Better grades, more gabbing

Some 1,500 Oklahoma City middle-school students have received free cell phones in hopes of motivating them to work harder in school.  

For nine months, the students will receive free phones and can earn minutes in exchange for academic success. Harvard economist Roland Fryer has conducted similar experiments in a handful of other urban school systems, using money instead of phones as the incentive.

If students do improve, will the gains last when the incentives go away?

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  1. What is with Americans and their obsession with extrinsic rewards? It’s like people just completely give up on trying to make learning something the students will actually enjoy. Giving minutes in exchange for “success” will only make the students think about talking on the phone even more.

  2. I’m really dubious about paying kids to study, whether in cash or in the form of cell phones or whatever. There’s a really interesting study that showed *intrinsic* motivation…in this case, striving to do well on a test even when there was absolutely no payoff for doing so…was a powerful predictor of income 20 years later. Encouraging the attitude that you don’t need to do anything unless you’re directly and immediately compensated for it is probably not a good idea.

    OTOH, the way it *might* make sense is if the rewards were so large and visible that they altered the entire status hierarchy of the school such that people would be envious of academically-successful students. Probably would be way too expensive, though, and also be attacked by those claiming unfairness to the non-successful.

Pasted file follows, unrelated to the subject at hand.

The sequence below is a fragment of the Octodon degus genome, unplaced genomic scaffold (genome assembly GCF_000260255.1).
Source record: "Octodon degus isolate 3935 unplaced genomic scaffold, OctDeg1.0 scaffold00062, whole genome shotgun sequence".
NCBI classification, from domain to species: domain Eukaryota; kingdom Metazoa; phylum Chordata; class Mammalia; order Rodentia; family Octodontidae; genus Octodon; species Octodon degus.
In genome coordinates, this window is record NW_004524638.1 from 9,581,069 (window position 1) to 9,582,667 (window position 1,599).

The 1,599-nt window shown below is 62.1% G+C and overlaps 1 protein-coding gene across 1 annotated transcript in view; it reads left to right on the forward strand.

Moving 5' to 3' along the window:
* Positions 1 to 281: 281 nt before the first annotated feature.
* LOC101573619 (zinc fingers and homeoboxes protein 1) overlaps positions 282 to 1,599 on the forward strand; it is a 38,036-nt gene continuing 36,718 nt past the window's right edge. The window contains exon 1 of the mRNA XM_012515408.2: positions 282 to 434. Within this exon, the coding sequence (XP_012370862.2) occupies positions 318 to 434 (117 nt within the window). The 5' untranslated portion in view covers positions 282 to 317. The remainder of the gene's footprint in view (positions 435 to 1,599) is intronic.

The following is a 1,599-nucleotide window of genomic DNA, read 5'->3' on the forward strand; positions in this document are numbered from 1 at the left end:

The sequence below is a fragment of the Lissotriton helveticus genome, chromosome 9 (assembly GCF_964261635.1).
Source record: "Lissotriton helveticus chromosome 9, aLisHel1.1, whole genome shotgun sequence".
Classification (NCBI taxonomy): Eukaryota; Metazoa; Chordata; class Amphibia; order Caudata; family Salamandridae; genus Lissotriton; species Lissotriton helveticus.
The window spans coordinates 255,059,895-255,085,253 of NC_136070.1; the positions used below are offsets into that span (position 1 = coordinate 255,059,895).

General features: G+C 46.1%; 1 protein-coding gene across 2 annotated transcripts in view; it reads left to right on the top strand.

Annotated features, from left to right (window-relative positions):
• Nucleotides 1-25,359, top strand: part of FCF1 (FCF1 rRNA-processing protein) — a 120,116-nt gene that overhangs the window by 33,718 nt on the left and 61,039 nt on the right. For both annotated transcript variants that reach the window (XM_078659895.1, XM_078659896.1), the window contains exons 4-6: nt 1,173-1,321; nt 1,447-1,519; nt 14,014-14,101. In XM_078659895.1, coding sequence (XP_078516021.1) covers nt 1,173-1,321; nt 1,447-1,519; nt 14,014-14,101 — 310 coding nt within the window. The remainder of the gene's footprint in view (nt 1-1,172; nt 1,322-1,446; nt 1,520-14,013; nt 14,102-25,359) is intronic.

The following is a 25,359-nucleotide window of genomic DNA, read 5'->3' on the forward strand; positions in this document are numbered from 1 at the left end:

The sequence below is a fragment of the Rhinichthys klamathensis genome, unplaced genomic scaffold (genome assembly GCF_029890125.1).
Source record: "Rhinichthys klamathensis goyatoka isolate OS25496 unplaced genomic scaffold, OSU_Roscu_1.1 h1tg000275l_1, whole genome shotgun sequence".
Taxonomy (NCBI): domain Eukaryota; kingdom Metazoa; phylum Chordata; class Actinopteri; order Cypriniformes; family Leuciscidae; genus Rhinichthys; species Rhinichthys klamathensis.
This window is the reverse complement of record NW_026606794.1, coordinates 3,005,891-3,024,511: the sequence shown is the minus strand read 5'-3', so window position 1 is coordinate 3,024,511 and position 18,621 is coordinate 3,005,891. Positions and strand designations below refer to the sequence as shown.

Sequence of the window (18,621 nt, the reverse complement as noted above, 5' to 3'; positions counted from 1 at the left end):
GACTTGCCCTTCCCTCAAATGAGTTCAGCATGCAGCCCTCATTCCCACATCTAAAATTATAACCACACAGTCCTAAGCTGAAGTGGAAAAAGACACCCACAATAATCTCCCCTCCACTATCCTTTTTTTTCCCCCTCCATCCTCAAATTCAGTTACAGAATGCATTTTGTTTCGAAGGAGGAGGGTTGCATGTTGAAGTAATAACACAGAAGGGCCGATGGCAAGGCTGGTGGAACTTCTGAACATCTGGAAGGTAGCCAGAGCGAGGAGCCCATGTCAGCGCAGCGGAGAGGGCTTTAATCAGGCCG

3. This has become a tired, tired idea. If we’re supposed to be living in the era of schools that think like businesses, let’s learn the lessons of business. When the perceived value of your premium exceeds the perceived value of your product, you have a serious problem with your product. This was a lesson Sports Illustrated learned years ago when it gave away a free sneakerphone with a magazine subscription. Subscriptions went up, readership was unengaged, advertisers refused to pay for a magazine that the readers didn’t really want and which had to be bribed with electronic come-ons.

    Kids will only perform if they’re bribed? You have a product they don’t want, or cannot connect to any benefit in their lives. Fix the product. If you can’t, please concede defeat, go home and let someone else try. You’re out of ideas.

  4. Michael E. Lopez says:

    “You have a product they don’t want, or connect connect to any benefit in their lives.”

    CAN I GET AN AMEN ?!?!?!?!?

  5. As Shrek would say, “Hold the phone!” What???

    Man, they sure didn’t give us nifty gizmos when I was in school in Okie- land. They were mean and just told us to study and if we didn’t our parents would scare the jabbers out of us. I feel ripped off!